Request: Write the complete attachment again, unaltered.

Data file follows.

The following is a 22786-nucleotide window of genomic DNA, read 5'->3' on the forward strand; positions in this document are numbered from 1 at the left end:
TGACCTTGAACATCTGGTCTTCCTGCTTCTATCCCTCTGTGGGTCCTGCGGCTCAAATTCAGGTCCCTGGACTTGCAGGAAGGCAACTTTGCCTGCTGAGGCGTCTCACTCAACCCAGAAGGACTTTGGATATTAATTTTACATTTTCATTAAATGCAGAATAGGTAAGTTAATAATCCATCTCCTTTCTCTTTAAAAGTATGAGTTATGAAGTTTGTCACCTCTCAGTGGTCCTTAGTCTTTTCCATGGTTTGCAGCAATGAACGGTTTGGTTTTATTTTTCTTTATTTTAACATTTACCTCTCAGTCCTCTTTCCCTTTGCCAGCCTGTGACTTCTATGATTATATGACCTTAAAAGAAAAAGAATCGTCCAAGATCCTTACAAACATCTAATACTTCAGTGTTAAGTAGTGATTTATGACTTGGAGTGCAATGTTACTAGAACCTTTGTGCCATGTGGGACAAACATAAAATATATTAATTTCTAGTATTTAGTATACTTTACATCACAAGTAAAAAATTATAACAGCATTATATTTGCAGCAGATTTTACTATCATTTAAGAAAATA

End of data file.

The following is a 22786-nucleotide window of genomic DNA, read 5'->3' on the forward strand; positions in this document are numbered from 1 at the left end:
TGACCTTGAACATCTGGTCTTCCTGCTTCTATCCCTCTGTGGGTCCTGCGGCTCAAATTCAGGTCCCTGGACTTGCAGGAAGGCAACTTTGCCTGCTGAGGCGTCTCACTCAACCCAGAAGGACTTTGGATATTAATTTTACATTTTCATTAAATGCAGAATAGGTAAGTTAATAATCCATCTCCTTTCTCTTTAAAAGTATGAGTTATGAAGTTTGTCACCTCTCAGTGGTCCTTAGTCTTTTCCATGGTTTGCAGCAATGAACGGTTTGGTTTTATTTTTCTTTATTTTAACATTTACCTCTCAGTCCTCTTTCCCTTTGCCAGCCTGTGACTTCTATGATTATATGACCTTAAAAGAAAAAGAATCGTCCAAGATCCTTACAAACATCTAATACTTCAGTGTTAAGTAGTGATTTATGACTTGGAGTGCAATGTTACTAGAACCTTTGTGCCATGTGGGACAAACATAAAATATATTAATTTCTAGTATTTAGTATACTTTACATCACAAGTAAAAAATTATAACAGCATTATATTTGCAGCAGATTTTACTATCATTTAAGAAAATA